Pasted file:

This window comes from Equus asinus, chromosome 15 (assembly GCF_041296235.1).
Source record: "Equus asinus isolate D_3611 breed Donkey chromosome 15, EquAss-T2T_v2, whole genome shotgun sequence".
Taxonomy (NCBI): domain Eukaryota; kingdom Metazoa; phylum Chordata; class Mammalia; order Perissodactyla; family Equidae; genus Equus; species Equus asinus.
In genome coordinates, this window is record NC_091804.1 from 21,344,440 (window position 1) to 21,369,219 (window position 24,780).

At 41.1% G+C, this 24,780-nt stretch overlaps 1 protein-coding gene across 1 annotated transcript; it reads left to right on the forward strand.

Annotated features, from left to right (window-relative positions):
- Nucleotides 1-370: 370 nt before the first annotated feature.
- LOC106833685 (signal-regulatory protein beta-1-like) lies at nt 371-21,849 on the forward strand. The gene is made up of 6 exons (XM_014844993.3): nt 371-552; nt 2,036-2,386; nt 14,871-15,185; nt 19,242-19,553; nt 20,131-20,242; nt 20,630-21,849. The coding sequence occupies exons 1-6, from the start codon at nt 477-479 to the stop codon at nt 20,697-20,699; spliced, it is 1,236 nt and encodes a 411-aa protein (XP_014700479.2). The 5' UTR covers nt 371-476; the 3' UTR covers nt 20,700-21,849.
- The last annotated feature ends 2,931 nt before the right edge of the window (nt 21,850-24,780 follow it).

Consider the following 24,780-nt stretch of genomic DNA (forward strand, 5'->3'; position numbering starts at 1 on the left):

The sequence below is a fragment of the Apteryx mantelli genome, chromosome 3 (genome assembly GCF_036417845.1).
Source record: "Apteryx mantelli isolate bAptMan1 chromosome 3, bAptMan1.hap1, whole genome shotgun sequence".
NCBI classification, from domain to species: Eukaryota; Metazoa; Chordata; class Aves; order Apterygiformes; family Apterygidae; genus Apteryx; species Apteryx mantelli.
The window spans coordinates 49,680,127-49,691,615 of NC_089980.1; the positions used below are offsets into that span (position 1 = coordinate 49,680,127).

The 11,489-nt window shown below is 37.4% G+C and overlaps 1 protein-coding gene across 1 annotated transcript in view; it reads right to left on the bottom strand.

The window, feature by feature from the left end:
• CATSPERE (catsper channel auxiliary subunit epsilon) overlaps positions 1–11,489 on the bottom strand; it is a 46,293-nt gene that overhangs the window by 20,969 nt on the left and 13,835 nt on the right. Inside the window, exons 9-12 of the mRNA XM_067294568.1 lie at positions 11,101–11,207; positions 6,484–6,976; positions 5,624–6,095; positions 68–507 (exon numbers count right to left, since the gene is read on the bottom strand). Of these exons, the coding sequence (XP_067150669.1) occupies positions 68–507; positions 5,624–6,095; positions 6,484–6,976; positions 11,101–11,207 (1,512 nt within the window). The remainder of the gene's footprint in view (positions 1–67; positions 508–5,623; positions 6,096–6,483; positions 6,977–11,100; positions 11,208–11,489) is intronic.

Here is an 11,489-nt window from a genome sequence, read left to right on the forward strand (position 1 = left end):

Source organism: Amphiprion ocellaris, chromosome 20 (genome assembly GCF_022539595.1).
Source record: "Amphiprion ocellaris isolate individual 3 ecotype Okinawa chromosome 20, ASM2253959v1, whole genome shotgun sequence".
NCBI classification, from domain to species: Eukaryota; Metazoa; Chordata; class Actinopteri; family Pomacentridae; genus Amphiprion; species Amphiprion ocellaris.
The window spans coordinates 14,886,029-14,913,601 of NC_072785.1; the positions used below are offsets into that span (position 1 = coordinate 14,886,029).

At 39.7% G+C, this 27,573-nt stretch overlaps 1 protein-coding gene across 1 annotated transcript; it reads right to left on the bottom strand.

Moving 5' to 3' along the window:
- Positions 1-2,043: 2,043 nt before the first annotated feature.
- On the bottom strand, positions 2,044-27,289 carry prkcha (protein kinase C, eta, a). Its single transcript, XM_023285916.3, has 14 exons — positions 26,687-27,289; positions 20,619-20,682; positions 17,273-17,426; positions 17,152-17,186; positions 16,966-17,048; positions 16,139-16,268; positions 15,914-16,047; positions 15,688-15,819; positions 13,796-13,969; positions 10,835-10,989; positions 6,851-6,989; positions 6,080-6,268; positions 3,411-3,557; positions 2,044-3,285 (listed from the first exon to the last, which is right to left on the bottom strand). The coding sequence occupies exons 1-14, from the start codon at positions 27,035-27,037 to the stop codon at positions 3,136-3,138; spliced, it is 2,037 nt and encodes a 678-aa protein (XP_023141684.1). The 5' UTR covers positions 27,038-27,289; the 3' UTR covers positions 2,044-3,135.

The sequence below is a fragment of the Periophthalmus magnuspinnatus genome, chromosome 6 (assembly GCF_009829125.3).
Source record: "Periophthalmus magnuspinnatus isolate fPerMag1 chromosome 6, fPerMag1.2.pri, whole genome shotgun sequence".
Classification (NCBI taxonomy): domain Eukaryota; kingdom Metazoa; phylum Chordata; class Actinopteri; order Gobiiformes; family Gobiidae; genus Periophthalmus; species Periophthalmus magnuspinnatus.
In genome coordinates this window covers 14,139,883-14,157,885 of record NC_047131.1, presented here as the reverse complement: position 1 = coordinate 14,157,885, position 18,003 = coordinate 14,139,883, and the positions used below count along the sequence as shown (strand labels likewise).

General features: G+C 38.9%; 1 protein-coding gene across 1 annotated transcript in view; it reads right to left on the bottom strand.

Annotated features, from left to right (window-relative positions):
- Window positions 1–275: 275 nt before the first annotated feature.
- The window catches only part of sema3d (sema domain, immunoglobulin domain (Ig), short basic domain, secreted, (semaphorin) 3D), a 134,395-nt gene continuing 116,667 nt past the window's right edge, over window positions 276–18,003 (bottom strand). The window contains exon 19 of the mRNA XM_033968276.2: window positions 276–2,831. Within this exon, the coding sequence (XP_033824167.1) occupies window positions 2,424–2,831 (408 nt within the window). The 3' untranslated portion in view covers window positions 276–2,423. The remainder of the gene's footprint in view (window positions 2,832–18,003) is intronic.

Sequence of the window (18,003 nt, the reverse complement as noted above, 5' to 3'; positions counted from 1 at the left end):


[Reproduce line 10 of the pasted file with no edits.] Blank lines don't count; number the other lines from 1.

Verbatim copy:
Consider the following 24,780-nt stretch of genomic DNA (forward strand, 5'->3'; position numbering starts at 1 on the left):